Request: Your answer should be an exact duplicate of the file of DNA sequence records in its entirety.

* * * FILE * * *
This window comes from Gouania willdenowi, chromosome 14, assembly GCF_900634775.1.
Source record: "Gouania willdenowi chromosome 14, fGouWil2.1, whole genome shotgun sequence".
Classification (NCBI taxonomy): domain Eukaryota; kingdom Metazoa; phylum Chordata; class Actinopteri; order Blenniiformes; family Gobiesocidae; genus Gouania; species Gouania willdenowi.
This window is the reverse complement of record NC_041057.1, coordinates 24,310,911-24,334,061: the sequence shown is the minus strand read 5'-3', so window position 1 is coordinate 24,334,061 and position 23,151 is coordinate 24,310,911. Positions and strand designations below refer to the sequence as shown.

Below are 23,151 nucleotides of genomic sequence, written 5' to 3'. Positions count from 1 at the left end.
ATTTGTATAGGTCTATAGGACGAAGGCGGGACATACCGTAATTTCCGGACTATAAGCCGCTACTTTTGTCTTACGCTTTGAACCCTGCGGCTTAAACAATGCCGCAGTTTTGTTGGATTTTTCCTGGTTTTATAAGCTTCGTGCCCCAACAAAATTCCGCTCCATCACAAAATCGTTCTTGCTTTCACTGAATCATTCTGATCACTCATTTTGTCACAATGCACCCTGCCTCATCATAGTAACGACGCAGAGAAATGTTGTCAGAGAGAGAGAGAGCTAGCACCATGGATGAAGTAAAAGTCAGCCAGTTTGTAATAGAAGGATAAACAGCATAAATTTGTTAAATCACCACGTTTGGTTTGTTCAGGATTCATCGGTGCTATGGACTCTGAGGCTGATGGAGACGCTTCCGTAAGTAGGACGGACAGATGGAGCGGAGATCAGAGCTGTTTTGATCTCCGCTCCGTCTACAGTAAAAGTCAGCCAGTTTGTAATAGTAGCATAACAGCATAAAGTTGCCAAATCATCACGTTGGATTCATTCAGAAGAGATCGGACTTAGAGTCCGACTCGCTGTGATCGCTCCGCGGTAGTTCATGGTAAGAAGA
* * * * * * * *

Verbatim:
This window comes from Gouania willdenowi, chromosome 14, assembly GCF_900634775.1.
Source record: "Gouania willdenowi chromosome 14, fGouWil2.1, whole genome shotgun sequence".
Classification (NCBI taxonomy): domain Eukaryota; kingdom Metazoa; phylum Chordata; class Actinopteri; order Blenniiformes; family Gobiesocidae; genus Gouania; species Gouania willdenowi.
This window is the reverse complement of record NC_041057.1, coordinates 24,310,911-24,334,061: the sequence shown is the minus strand read 5'-3', so window position 1 is coordinate 24,334,061 and position 23,151 is coordinate 24,310,911. Positions and strand designations below refer to the sequence as shown.

Below are 23,151 nucleotides of genomic sequence, written 5' to 3'. Positions count from 1 at the left end.
ATTTGTATAGGTCTATAGGACGAAGGCGGGACATACCGTAATTTCCGGACTATAAGCCGCTACTTTTGTCTTACGCTTTGAACCCTGCGGCTTAAACAATGCCGCAGTTTTGTTGGATTTTTCCTGGTTTTATAAGCTTCGTGCCCCAACAAAATTCCGCTCCATCACAAAATCGTTCTTGCTTTCACTGAATCATTCTGATCACTCATTTTGTCACAATGCACCCTGCCTCATCATAGTAACGACGCAGAGAAATGTTGTCAGAGAGAGAGAGAGCTAGCACCATGGATGAAGTAAAAGTCAGCCAGTTTGTAATAGAAGGATAAACAGCATAAATTTGTTAAATCACCACGTTTGGTTTGTTCAGGATTCATCGGTGCTATGGACTCTGAGGCTGATGGAGACGCTTCCGTAAGTAGGACGGACAGATGGAGCGGAGATCAGAGCTGTTTTGATCTCCGCTCCGTCTACAGTAAAAGTCAGCCAGTTTGTAATAGTAGCATAACAGCATAAAGTTGCCAAATCATCACGTTGGATTCATTCAGAAGAGATCGGACTTAGAGTCCGACTCGCTGTGATCGCTCCGCGGTAGTTCATGGTAAGAAGA